Friday, October 17, 2008

In Defense of Irreverent Humour for Children


“[Many of the poems] would offend readers who share those names. Despite the intention to be playful, it is unlikely that the Hunters of the world would appreciate being labeled a liar or Calebs being labeled as manipulative. There is no context or story that might soften the harshness of the character descriptions.”
— from a review of The Naming Book of Rascally Rhymes
in The Canadian Review of Materials

Our culture has become increasingly sentimental over children. Although I enjoy reading books to my daughter about good-natured and affectionate children, should love and cuddles be the whole of children’s literature? I have read to her the Gillian poem from The Naming Book of Rascally Rhymes, and she loves the description of the disobedient gorilla-like girl. Nor do I think a boy named Hunter would find this description offensive:

"Poorly named Hunter is timid and meek.
Listen quite closely or you won’t hear him speak.
His whisper might contain messages prudent and wise,
But since you can’t hear him we'll assume they’re all lies."

The irony is in the name. Can children appreciate irony? — I think so. Just as they can appreciate the lines: “Caleb calls to his friends to come see what’s in store./ He can trick all the bullies into doing his menial chores.” Shouldn’t there be something gratifying in tricking a bully? This is a book of rascally rhymes after all. It is not a book called pious poems for well-behaved children. Yes the poems are quirky and sometimes a little off-colour, but why do we need to constantly wrap our children in a protective layer of vapid though well-meaning platitudes. I think this speaks more to what we, as parents, want to imagine about our children then of their own reality.

The rascals in Troutt’s poetry are sometimes rebellious and iconoclastic. They disobey their parents and ridicule social conventions. So much literature for children is characterized by didactic moralizing that I welcome a little rebellion. There is a place for books with homespun family values, but I don’t see why a little irreverence needs to be viewed as a threat. Do you really suspect that a child will roll a classmate into a sandwich like Rita? Or perhaps you think your child, unlike Ethan, never sneaks a cookie from the cookie jar. When I read this poem to my daughter she said with unrestrained delight, “he wasn’t suppose to take a cookie, but HE DID IT ANYWAY!” and then the laughter came. Children must obey their parents’ rules, and a challenge to this power dynamic is immensely appealing to them, even as fantasy.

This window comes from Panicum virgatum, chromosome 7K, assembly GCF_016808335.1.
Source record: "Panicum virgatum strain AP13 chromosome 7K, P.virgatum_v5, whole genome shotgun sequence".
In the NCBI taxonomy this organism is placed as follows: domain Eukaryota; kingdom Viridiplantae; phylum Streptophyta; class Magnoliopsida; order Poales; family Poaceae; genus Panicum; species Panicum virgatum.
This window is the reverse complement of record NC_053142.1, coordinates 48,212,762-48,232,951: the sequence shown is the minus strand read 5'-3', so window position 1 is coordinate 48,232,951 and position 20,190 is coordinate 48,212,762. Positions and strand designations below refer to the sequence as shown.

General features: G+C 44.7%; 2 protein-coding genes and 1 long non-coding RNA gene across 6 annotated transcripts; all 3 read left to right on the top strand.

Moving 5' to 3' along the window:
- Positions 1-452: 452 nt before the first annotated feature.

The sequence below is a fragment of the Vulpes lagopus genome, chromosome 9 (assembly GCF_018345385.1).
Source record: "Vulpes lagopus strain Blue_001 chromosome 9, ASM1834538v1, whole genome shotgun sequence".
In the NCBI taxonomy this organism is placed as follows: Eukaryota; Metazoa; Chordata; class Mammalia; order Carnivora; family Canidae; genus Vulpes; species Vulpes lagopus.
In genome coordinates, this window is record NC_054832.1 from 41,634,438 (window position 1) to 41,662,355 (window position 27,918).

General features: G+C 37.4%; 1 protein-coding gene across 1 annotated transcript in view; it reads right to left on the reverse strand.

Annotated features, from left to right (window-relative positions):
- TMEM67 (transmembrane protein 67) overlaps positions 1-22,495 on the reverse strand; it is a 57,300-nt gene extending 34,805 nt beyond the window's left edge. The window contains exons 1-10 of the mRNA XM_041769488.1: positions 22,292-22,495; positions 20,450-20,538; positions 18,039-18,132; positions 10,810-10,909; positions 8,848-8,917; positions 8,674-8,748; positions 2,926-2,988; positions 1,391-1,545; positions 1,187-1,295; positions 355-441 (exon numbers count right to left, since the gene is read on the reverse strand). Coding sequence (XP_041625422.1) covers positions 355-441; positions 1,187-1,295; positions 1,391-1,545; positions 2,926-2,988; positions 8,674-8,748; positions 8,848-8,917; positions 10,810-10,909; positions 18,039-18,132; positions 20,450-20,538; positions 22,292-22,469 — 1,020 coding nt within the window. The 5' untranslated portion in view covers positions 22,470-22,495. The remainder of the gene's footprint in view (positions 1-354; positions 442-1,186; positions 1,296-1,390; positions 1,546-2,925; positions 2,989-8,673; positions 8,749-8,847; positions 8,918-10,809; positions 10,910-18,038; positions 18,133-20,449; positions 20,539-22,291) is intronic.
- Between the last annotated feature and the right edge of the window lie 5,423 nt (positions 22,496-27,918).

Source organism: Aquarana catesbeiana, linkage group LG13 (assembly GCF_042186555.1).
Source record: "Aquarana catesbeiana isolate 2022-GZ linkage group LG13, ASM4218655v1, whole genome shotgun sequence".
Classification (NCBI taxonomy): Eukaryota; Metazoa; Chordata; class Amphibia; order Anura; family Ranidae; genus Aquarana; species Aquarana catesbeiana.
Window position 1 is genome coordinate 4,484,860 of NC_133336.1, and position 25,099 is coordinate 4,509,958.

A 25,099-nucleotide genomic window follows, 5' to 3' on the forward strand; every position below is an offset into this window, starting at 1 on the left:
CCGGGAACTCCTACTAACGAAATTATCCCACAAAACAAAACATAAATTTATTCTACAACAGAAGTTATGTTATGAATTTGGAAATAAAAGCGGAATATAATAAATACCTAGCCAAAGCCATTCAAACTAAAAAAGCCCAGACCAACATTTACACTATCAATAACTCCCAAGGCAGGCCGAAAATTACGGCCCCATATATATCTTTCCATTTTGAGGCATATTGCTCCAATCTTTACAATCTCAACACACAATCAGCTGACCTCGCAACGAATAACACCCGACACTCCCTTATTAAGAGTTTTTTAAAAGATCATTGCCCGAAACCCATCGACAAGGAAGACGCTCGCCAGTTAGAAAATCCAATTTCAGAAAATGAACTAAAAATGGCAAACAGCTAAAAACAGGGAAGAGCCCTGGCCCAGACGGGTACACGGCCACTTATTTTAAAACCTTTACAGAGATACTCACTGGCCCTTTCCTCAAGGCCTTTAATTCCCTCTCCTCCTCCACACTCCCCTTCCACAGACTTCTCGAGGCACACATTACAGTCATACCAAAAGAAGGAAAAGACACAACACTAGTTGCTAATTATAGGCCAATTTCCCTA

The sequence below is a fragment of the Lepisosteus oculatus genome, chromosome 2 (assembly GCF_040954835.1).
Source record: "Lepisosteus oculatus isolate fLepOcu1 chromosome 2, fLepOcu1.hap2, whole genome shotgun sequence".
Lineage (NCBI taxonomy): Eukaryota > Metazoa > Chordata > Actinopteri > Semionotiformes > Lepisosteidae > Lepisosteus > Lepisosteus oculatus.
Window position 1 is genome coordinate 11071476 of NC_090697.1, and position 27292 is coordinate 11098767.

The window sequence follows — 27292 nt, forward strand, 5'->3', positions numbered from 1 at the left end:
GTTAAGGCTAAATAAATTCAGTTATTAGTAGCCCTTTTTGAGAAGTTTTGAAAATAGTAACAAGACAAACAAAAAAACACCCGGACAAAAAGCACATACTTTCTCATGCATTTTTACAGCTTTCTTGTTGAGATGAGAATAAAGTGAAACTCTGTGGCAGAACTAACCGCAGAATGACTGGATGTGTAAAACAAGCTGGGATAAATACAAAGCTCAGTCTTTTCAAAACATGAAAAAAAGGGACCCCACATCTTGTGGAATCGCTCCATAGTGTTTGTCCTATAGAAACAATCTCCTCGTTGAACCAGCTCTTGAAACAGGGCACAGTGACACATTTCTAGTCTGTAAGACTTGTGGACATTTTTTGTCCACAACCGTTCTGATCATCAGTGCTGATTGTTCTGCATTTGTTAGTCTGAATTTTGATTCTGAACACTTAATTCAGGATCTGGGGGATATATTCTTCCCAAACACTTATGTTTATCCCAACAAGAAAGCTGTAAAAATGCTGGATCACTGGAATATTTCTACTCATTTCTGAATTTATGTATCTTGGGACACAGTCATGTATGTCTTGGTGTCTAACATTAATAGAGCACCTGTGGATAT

Celebrated children’s author Shel Silverstein did not put forth a sentimentalized view of children. In his poem “How Not to Have to Dry the Dishes,” the narrator teaches children to break the dishes to get out of washing them again. In “Little Abigail and the Beautiful Pony” a girl imagines herself dying and her parents living to regret their refusal to buy her a pony. In Silverstein’s verse, children control adults through remote control, use trickery to get out of household chores, and sell unwanted parents at a yard sale.

Like Silverstein, Troutt’s humour is sometimes dark and edgy. And the children I have read these poems to think they are funny. They may not know what satire is but they understand the humour in the lines:

"Lisa watched the television
all day and all night.
Her hair caught reception,
giving her mother a fright.

It stands like an antenna
straight up from her head.
Now her eyes won’t close,
though she’s been sent to bed."

Troutt’s humour can also be light and absurd. There is fowl Frieda who “has toes that are webbed,/ long and skinny of leg./ If you didn’t know better/ you’d think she’d lay an egg.” In the same tone is the poem:

"Ian ate worms and toads
and rocks and snails a la mode.
His belly was sore and began to ache,
I guess he’ll pass on the mud-pie cake."

Some of the humour is just plain silly, like “Gillian, Gillian, would stomp like a gorillian” and Xavier who “is known/ for odd behaviour, brussel sprouts are/ his favorite flavour.” Troutt’s silliness also incorporates a child’s fascination with bodily functions. There is Ned who refuses to use a potty “preferring to be,/ in his diaper — a good place/ to poop and pee.” And then there is Zach who can be recognized by smell because he “was prone to sudden attach,/ his innards would squeeze/ and then let back.”

The children in Troutt’s book are eccentric, silly, mischievous, tough, moody, but also sweet, talented, funny and imaginative. There is Sarah who fights a sea monster and makes him her pet, “together they practice/ a ballet pirouette”, and Kalvin who collects “things curious and rare.” Indeed, the rascals are not always behaving poorly nor are they always good. If you have spent any time with children, this doesn’t seem all that far-fetched. Children are not idealized miniatures of us. They have complex personalities and we, as adults, should not patronize them with our own sentimentalizations about childhood or with preachy moralizing.

After reading this ridiculous review, I am feeling a lot like Ursula, who

"…woke/
to feel quite a bear.
Sitting quite frumpy
she’d stay in her chair.
When anyone tried
to brighten her mood,
it only intensified
her desire to brood."